How to Get Higher Investment Income
Are you unhappy with the amount of income you’ll get from investments now that you’ve calculated it?
You might enjoy my video below on how to get higher investment income.
Summary for Investment Income Calculation
Now you know how to calculate investment income for stocks and bonds, and several important factors that will affect that income.
After you’ve calculated all your investment income, the next step is to begin increasing it, unless, of course, you’re happy with the amount of investment income you’re receiving. If you are, you’ve achieved financial independence in my book so congratulations.
Are bonds safe for investment income in retirement?
Bonds are thought to be a safe source of retirement income while also serving to reduce portfolio risk.
Bond risk increases significantly when interest rates rise, however, since investors can get a higher yield from newer bonds, forcing existing bonds to decrease in value.
As a result, the bonds held by investors can absolutely decline in price, just like stocks or most other income investments can do. The consolation can be that the investment income should continue for bonds issued by quality companies or entities.
Nevertheless, it can be difficult for a retiree, in particular, to see a drop in their overall net worth so late in life, and this is exactly what happens when investment values decline. This is why it’s so important to consider the overall interest rate cycle when investing in bonds, and a portfolio strategy that can weather changes in that cycle very well.
Do most retirees want investment income or capital gains?
Most retired investors are seeking bond interest or dividend income vs capital gains. In other words, they’re usually beyond the accumulation or wealth building phase and looking for ways to live off investment income during or even when preparing for retirement later in their 50’s or 60’s.
Having written this, one of the core principles at Retire Certain is there is no reason not to build wealth in retirement given the many benefits of a bigger nest egg, despite the culture that ignore this possibility. Ideally, investments will increase in price while also generating income in retirement.
If you throw in some tax benefits, in addition to income and capital gain potential, you’ve got a “triple wealth builder” as I call it in my wealth plan.
Do stock dividend funds pay monthly, quarterly, or annually?
Many dividend income focused stock funds pay monthly dividends to make cash flow smoother for income investors. Check the website of the company sponsoring the fund to see the payout.
How to calculate investment income from capital gains
Technically, capital gains are one good thing, and investment income is a different good thing. Each is handled differently for tax purposes.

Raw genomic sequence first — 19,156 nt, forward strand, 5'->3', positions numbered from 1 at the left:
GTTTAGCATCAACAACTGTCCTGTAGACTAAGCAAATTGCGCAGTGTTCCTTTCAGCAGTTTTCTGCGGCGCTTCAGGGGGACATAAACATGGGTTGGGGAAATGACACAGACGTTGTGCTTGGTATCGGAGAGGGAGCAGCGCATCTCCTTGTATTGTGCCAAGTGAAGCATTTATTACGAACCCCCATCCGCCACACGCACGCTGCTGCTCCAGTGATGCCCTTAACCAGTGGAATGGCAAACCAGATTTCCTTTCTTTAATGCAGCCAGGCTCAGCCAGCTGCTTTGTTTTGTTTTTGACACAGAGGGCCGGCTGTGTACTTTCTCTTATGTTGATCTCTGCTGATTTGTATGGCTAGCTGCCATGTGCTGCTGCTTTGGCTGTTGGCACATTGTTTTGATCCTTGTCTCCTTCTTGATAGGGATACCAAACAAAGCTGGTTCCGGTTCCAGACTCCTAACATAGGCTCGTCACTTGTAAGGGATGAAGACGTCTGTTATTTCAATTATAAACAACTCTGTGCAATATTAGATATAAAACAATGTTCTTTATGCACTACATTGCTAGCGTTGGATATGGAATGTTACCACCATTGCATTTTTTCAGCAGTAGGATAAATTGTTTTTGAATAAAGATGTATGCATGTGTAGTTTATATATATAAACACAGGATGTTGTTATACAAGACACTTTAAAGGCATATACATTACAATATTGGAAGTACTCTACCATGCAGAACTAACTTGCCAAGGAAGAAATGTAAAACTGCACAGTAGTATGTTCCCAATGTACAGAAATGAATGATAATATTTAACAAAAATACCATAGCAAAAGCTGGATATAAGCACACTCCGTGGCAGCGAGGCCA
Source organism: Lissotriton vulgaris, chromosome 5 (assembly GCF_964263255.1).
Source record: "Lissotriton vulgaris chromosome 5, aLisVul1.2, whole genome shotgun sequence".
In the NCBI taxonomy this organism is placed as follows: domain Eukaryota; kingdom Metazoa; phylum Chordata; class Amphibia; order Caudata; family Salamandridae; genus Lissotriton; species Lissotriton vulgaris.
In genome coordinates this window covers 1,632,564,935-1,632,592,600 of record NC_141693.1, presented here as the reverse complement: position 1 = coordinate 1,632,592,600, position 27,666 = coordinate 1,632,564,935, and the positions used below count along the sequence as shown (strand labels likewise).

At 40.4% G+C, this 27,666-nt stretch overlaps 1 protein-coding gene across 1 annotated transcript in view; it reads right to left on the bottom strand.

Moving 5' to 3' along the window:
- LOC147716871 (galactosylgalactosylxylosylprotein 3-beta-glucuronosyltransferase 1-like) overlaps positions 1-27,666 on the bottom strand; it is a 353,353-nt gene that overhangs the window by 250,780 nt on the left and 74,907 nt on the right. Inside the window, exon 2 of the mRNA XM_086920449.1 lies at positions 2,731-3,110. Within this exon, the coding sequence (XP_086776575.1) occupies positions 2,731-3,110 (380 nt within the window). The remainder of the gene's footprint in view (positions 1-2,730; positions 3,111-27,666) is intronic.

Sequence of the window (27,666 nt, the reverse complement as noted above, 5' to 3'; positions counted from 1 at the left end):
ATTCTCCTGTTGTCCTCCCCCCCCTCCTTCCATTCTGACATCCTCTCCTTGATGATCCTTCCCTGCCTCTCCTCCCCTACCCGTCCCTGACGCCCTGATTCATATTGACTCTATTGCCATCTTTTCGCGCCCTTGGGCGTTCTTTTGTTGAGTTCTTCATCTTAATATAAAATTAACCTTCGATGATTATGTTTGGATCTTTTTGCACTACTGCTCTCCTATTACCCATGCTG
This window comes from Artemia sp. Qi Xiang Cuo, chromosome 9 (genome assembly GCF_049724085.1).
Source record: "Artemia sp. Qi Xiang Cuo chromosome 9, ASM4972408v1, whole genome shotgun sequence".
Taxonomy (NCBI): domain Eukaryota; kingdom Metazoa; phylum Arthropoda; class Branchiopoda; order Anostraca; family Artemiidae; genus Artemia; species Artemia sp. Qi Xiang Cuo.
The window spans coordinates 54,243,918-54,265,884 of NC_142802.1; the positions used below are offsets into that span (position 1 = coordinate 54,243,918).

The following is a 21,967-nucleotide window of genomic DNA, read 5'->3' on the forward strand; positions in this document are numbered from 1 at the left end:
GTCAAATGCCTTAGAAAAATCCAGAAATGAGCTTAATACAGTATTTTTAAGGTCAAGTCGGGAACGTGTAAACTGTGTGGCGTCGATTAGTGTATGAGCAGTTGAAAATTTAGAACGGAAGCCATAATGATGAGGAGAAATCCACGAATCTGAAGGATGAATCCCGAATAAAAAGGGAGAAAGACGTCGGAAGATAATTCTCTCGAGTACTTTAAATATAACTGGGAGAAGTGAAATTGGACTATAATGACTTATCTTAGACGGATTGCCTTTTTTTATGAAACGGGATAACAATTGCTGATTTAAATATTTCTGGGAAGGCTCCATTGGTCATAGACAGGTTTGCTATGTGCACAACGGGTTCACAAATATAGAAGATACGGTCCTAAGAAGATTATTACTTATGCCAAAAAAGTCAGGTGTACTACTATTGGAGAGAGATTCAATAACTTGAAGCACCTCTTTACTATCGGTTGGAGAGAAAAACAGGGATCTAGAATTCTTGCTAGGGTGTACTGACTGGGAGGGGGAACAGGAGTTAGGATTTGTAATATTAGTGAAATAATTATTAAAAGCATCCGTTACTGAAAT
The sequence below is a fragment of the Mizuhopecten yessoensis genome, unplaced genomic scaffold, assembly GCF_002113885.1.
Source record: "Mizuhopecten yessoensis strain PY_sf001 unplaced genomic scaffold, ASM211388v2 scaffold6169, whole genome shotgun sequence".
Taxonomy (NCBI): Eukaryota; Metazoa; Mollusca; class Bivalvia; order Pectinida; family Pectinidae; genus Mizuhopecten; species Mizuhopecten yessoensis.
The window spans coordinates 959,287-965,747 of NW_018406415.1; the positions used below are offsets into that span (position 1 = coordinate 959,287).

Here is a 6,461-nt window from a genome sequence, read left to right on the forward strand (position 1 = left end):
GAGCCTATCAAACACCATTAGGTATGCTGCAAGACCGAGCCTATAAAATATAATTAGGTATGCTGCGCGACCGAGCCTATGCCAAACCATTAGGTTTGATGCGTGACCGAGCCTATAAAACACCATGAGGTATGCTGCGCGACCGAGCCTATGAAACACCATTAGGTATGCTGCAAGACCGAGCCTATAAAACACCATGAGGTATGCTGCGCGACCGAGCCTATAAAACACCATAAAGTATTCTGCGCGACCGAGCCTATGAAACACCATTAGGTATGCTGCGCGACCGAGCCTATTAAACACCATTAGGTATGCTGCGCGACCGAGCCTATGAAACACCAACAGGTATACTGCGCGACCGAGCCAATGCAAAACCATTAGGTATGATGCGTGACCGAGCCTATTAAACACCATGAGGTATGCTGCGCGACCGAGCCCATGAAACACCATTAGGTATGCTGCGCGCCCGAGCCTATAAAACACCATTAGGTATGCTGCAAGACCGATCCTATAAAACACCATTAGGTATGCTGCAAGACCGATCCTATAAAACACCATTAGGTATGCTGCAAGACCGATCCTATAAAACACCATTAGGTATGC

Many investors consider capital gains as a form of investment income, however.
Leaving the proper semantics aside, you can calculate the “investment income” from a capital gain (as many investors consider it) by dividing the gain by the cost of the investment. I deduct any true income I have gotten from that investment, such as dividends or interest, from my initial cost when doing this, since the income reduces my basis or investment cost, in effect.
How to estimate future capital gains from investments
A related questions is how to estimate future capital gains from investments.
Logically, someone planning to retire needs to estimate their ability to make retirement withdrawals, if, like most people, there isn’t enough capital or investment income to cover living expenses. This leads to the need to estimate future capital gains from investments in addition to investment income.
The reality is that capital gains cannot be calculated with any degree of certainty. Investment income is much more predictable than projected capital gains are.
Having clarified this, I will add that if you need to estimate future capital gains, as most investors do when planning for retirement, I would do so with a consideration of:
- How the current investment strategy you’re using will perform during different economic situations (because this is a certainty: things change)
- The current economy
- The probable future economic environment
I get that this may sound complicated but the truth is that macro factors drive investment returns, not picking the right stock or asset allocation, as I teach in my course How to Retire When You Want and Fund Your Desired Lifestyle. (I’m not trying to pitch you as much as I’m sharing what I’ve learned to be true about investing over 4 decades:)
Investing isn’t as simple as many make it out to be with overly simplified asset allocation into stocks and bonds.